Carrie Patterson talked about seeing her “kids” again in downtown Baton Rouge.
“I was actually surprised to see how happy they were to see me,” she says, laughing. “They asked me about me and my wife’s dogs—to make sure they were OK.”
Patterson is a social worker with Diversity House, a homeless shelter for LGBTQ youth in the Louisiana capital. She is back at work this week after a days of rain engulfed the Southern city in torrential flooding—what the Red Cross has called the worst natural disaster since 2012’s Hurricane Sandy.
CNN reports that more than 31 inches of rain fell in a single day—6.9 trillion gallons of rainfall in a week.
“It was just like a tropical storm formed above us—and just stayed here,” Patterson says. “We called our parents to come and help us leave. By the time we were getting ready to leave, we had 4 feet of water in our house—up to 5 feet outside.”
Downtown was largely “an island,” Patterson says, so Diversity House missed most of the significant damage. However, now that the city is moving from rescue to recovery, Patterson is working hard to find resources for her kids.
“We’re working with a skeleton crew,” she says. “The local food banks were flooded and lost a lot—a lot—of food. We’ve been bridging the gap with basically leftovers from other shelters.”
However, Patterson says her kids are safe and in good spirits—“they got watered just the right amount,” she says, laughing.
Whenever a natural disaster strikes, the lack of social services for LGBT people becomes that much more pronounced. But in Baton Rouge, the community has responded with a concern for everyone’s safety.
“First thing I worried about was the families here who aren’t accepting of the LGBT community,” says Jena Ourso, board chair of the Capital City Alliance. “You may not have the support that others have. But there’s been an overwhelming amount of generosity and kindness coming from our own—from local people.”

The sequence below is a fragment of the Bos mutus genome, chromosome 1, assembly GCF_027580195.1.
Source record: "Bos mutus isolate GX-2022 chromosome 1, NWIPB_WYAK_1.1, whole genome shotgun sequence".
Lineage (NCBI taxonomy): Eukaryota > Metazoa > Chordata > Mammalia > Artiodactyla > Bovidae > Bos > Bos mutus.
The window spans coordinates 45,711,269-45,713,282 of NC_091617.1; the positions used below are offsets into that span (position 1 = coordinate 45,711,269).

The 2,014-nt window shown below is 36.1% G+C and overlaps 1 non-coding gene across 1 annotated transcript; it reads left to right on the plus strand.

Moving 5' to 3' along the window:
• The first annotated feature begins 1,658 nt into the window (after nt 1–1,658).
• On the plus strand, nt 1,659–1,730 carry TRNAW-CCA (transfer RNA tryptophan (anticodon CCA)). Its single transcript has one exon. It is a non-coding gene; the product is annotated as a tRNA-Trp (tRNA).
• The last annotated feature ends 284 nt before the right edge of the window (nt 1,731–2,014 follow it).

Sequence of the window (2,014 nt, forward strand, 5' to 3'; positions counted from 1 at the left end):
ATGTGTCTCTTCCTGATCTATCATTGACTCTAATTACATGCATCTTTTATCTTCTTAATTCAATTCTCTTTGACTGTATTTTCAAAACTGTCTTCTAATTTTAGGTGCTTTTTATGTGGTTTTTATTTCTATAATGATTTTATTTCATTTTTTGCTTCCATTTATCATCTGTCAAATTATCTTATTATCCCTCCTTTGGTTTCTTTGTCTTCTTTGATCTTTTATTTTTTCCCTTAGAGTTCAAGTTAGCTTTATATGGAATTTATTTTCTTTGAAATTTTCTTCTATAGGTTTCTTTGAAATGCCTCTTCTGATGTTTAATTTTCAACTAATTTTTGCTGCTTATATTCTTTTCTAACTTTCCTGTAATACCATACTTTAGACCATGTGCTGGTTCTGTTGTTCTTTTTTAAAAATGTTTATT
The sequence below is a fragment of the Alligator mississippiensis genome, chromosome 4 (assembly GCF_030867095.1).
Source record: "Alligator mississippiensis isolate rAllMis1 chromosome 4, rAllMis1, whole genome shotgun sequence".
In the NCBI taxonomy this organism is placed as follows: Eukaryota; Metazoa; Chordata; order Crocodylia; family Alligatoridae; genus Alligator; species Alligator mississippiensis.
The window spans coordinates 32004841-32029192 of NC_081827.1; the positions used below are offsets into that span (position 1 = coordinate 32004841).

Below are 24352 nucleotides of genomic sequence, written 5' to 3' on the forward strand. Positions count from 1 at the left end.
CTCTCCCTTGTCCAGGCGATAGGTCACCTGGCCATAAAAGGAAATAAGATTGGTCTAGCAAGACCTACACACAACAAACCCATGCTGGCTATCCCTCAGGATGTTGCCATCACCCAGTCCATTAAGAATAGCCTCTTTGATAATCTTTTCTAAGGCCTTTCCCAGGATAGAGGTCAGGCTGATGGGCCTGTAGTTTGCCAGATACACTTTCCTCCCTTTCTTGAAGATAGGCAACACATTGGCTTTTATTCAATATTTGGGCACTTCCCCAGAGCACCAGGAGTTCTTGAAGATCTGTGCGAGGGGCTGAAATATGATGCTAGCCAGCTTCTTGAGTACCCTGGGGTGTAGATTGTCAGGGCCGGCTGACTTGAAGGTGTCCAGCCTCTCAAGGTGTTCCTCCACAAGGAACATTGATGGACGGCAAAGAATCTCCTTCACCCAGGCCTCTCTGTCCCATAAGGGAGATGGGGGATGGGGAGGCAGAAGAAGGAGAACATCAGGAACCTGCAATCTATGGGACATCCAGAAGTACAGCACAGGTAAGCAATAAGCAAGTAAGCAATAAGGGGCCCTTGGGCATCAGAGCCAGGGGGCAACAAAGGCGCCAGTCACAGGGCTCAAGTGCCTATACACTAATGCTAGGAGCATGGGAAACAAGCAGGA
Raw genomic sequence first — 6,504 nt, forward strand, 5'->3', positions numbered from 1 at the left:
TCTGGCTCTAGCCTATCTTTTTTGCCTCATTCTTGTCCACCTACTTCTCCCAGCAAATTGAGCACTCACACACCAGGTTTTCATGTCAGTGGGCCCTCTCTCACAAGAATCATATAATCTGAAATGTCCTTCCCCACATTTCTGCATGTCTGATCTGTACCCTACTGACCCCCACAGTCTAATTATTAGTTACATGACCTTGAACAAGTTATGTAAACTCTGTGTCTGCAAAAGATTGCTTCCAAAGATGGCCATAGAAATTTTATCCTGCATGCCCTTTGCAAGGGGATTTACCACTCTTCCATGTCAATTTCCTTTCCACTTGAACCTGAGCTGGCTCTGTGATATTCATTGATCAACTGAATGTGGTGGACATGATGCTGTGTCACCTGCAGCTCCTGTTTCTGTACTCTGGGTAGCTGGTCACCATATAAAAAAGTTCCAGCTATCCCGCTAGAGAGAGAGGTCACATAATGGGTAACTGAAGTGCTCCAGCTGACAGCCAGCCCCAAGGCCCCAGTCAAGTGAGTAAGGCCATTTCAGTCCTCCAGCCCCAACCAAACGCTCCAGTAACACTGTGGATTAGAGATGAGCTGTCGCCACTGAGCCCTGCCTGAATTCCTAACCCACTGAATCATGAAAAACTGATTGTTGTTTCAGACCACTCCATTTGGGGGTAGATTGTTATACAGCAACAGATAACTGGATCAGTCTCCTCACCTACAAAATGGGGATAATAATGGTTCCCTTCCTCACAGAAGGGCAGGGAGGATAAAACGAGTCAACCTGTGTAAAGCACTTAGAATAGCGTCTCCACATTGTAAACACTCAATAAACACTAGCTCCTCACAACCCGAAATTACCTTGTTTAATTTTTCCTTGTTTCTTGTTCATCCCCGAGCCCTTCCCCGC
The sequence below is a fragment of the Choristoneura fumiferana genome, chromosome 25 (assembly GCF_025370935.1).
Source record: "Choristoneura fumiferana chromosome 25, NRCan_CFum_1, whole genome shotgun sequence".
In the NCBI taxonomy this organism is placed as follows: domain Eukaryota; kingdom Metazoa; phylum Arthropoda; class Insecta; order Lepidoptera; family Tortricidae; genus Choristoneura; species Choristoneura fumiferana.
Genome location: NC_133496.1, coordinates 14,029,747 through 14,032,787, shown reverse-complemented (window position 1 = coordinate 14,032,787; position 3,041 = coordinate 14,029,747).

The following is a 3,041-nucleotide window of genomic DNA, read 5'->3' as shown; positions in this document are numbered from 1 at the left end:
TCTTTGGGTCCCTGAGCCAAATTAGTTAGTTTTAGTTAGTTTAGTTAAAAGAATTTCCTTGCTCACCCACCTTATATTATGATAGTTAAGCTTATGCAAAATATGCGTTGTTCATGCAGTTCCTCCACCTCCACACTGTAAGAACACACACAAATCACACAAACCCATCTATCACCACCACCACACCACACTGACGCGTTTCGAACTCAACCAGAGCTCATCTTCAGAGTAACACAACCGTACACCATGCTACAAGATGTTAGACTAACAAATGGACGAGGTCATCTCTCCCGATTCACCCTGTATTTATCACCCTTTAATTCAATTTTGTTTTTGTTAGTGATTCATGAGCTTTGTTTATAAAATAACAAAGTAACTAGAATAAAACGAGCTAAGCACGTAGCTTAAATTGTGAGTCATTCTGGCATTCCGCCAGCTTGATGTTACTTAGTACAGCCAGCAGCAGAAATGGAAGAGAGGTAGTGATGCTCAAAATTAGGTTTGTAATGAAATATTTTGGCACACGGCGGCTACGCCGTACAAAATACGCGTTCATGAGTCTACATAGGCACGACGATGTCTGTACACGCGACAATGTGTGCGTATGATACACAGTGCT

The CCA is an LGBTQ advocacy group in Baton Rouge. They recently held a jambalaya fundraiser dinner for the victims and survivors of the Pulse nightclub shooting in Orlando, Florida. Ourso says they provide education and advocacy for “teens, queens, and everything in between.”
“We’ve had people inside and outside the city reaching out, wanting to know how they can help,” she says. “Everybody is focused on just being a human—just staying alive and dry.”
Patterson agrees. “So many times, being LGBTQ in the South, you can be discriminated against on an occasional or even a frequent basis,” she says. “But right now, folks are just helping each other—trying to make sure we’re OK. I don’t know if it’s a human thing or a Louisiana thing or all of the above, but right now, it’s really powerful to see.”
Please visit each organization’s website linked above to learn more, and consider donating to the Red Cross’s disaster relief fund here.